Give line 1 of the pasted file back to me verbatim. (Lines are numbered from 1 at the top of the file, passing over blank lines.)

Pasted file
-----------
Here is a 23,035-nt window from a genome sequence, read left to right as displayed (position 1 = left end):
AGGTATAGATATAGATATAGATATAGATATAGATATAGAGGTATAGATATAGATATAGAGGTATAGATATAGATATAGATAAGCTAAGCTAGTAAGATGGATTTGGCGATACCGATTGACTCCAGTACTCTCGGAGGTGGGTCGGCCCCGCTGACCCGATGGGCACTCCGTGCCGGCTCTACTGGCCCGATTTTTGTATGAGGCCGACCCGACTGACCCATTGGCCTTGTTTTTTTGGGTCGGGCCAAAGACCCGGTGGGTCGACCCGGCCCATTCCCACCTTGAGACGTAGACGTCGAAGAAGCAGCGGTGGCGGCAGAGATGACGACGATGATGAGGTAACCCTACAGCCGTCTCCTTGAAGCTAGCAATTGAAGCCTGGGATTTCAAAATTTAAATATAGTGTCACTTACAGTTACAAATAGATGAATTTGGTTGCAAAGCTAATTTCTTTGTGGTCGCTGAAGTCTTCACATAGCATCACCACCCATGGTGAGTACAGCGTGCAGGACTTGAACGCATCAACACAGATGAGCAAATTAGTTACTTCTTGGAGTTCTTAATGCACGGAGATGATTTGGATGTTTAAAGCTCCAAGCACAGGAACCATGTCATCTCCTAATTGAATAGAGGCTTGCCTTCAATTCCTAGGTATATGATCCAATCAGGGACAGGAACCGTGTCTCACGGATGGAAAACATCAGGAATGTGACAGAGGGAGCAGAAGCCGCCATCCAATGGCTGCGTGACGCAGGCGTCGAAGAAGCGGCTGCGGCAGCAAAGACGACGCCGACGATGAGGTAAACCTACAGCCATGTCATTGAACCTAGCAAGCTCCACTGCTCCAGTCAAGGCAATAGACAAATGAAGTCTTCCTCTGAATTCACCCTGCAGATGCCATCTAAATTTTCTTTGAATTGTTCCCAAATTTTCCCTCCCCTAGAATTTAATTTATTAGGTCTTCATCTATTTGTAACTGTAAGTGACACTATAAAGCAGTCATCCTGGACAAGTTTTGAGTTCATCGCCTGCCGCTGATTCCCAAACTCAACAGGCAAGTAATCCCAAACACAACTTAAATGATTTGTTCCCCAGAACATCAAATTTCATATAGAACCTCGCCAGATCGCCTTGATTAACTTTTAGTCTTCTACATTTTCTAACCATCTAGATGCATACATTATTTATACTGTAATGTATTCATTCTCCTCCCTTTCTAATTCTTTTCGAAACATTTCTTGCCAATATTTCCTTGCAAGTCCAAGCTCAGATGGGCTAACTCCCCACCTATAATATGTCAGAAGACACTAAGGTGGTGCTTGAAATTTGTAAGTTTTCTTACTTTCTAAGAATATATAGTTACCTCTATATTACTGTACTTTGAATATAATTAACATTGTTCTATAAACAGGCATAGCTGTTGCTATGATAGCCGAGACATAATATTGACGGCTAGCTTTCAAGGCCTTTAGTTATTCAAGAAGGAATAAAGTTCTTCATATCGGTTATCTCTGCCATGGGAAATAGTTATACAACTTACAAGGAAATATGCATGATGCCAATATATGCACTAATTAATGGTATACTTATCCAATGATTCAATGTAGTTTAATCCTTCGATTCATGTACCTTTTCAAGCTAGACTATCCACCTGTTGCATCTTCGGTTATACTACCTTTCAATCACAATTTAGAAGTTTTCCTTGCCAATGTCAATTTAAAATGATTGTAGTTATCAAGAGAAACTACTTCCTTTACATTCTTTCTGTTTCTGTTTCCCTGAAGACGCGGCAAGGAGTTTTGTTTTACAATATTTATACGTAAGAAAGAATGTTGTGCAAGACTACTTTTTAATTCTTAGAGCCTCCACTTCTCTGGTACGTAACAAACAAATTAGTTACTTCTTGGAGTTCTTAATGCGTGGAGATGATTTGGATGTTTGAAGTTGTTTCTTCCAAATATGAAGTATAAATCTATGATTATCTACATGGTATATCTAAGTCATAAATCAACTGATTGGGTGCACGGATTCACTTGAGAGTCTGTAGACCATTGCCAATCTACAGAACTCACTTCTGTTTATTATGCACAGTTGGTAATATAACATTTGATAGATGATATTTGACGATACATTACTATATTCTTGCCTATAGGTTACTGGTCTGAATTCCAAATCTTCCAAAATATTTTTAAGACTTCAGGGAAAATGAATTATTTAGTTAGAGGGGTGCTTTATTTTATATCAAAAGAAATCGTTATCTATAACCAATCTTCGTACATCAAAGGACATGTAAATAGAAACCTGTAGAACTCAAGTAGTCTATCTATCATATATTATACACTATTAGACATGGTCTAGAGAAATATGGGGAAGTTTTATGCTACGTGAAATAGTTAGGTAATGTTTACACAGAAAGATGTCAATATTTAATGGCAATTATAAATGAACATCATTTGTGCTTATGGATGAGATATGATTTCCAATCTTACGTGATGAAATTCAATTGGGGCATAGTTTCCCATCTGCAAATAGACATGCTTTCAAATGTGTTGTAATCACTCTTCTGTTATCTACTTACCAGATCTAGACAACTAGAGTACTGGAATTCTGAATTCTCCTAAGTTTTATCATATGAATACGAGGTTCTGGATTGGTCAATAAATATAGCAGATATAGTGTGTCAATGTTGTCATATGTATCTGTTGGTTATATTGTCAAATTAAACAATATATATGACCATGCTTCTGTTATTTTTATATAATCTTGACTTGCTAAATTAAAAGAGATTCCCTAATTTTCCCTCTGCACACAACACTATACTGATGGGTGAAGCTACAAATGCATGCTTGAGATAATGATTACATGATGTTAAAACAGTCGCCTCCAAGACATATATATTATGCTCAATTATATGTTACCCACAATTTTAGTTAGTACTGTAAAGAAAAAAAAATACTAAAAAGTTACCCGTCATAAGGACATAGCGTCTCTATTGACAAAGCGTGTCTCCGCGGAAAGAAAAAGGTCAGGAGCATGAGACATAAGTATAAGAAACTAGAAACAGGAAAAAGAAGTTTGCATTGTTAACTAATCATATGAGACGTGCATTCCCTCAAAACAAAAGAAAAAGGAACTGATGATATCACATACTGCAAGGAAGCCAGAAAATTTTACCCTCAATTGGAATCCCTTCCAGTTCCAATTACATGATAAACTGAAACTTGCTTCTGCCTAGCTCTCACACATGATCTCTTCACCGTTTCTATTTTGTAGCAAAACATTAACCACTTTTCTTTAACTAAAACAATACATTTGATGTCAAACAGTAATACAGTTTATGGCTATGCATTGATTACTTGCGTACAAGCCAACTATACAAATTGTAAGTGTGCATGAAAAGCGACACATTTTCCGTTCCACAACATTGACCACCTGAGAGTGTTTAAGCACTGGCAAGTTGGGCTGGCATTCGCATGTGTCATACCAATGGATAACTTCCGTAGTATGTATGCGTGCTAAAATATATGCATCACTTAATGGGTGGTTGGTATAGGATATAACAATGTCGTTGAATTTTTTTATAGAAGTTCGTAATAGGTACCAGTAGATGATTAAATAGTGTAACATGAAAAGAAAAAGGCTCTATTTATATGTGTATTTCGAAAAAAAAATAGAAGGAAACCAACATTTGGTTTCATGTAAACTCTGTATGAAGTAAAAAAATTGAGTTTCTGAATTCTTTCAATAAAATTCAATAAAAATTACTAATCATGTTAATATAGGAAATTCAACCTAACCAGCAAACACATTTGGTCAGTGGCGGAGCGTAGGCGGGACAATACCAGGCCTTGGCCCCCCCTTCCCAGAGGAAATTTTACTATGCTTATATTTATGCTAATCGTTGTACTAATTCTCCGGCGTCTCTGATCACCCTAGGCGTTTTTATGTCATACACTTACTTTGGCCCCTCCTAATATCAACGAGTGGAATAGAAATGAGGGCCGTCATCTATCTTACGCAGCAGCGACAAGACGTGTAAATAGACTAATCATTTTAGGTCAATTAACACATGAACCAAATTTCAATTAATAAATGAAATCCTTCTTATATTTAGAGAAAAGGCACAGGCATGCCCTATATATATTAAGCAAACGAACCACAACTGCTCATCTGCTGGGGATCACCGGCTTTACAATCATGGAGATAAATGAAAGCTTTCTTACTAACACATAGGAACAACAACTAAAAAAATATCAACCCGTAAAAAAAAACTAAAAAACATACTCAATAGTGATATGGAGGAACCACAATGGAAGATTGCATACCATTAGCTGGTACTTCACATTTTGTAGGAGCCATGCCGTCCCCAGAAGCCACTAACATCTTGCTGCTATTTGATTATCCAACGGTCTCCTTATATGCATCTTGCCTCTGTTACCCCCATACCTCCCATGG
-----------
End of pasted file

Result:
Here is a 23,035-nt window from a genome sequence, read left to right as displayed (position 1 = left end):